We’re interested in academic research on how virtual reality can benefit education. Also, it’s crucial to better understand what some effects of using VR can be for teenagers and younger folks, especially regarding social and health issues.
Current research status
Research suggests that VR has no adverse health or social effects on kids (or adults) when used normally. Furthermore, studies show that using VR as an educational tool leads to better learning results than not using VR.
Unfortunately, there’s a lack of research in this are today. The two main reasons are 1) VR is a new technology, and 2) it’s harder to do research with younger people (ethical considerations, more regulation, costs).
Selection of academic research
Learning in virtual reality: Effects on performance, emotion and engagement
This study found that 1st year college students had a better performance, more positive emotions and an overall better learning experience when learning in VR compared to traditional textbooks and learning through videos on the computer (n = 99).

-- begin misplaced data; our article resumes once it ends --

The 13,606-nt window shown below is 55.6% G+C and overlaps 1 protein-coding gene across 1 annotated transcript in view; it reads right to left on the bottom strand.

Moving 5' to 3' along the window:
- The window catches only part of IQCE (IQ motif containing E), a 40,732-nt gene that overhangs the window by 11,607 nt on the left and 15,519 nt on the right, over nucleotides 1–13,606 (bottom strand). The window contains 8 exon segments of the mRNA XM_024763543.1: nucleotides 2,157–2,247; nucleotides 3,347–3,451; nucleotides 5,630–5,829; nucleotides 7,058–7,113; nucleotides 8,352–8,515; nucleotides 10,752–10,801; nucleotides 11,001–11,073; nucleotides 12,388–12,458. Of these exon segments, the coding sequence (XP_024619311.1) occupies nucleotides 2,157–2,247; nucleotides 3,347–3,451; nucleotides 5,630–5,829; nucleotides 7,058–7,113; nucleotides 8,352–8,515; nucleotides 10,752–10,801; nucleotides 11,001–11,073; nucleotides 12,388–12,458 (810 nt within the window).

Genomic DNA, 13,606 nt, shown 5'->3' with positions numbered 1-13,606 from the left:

Date: November 2018
Authors: Devon Allcoat, Adrian von Mühlenen
Institution: University of Warwick
Journal: Research in Learning Technology
Virtual memory palaces: immersion aids recall
In this research, the authors wanted to better understand if VR helps to improve ones memory. As it turned out, memorizing stuff in VR lead to a 8.8% better recall performance than doing it on a desktop computer. For the study design, a memory palace (a widely used type of mnemonic) was used and the participants were college students (n = 40).
Date: May 2018
Authors: Eric Krokos, Catherine Plaisant, Amitabh Varshney
Institution: University of Maryland
Journal: Virtual Reality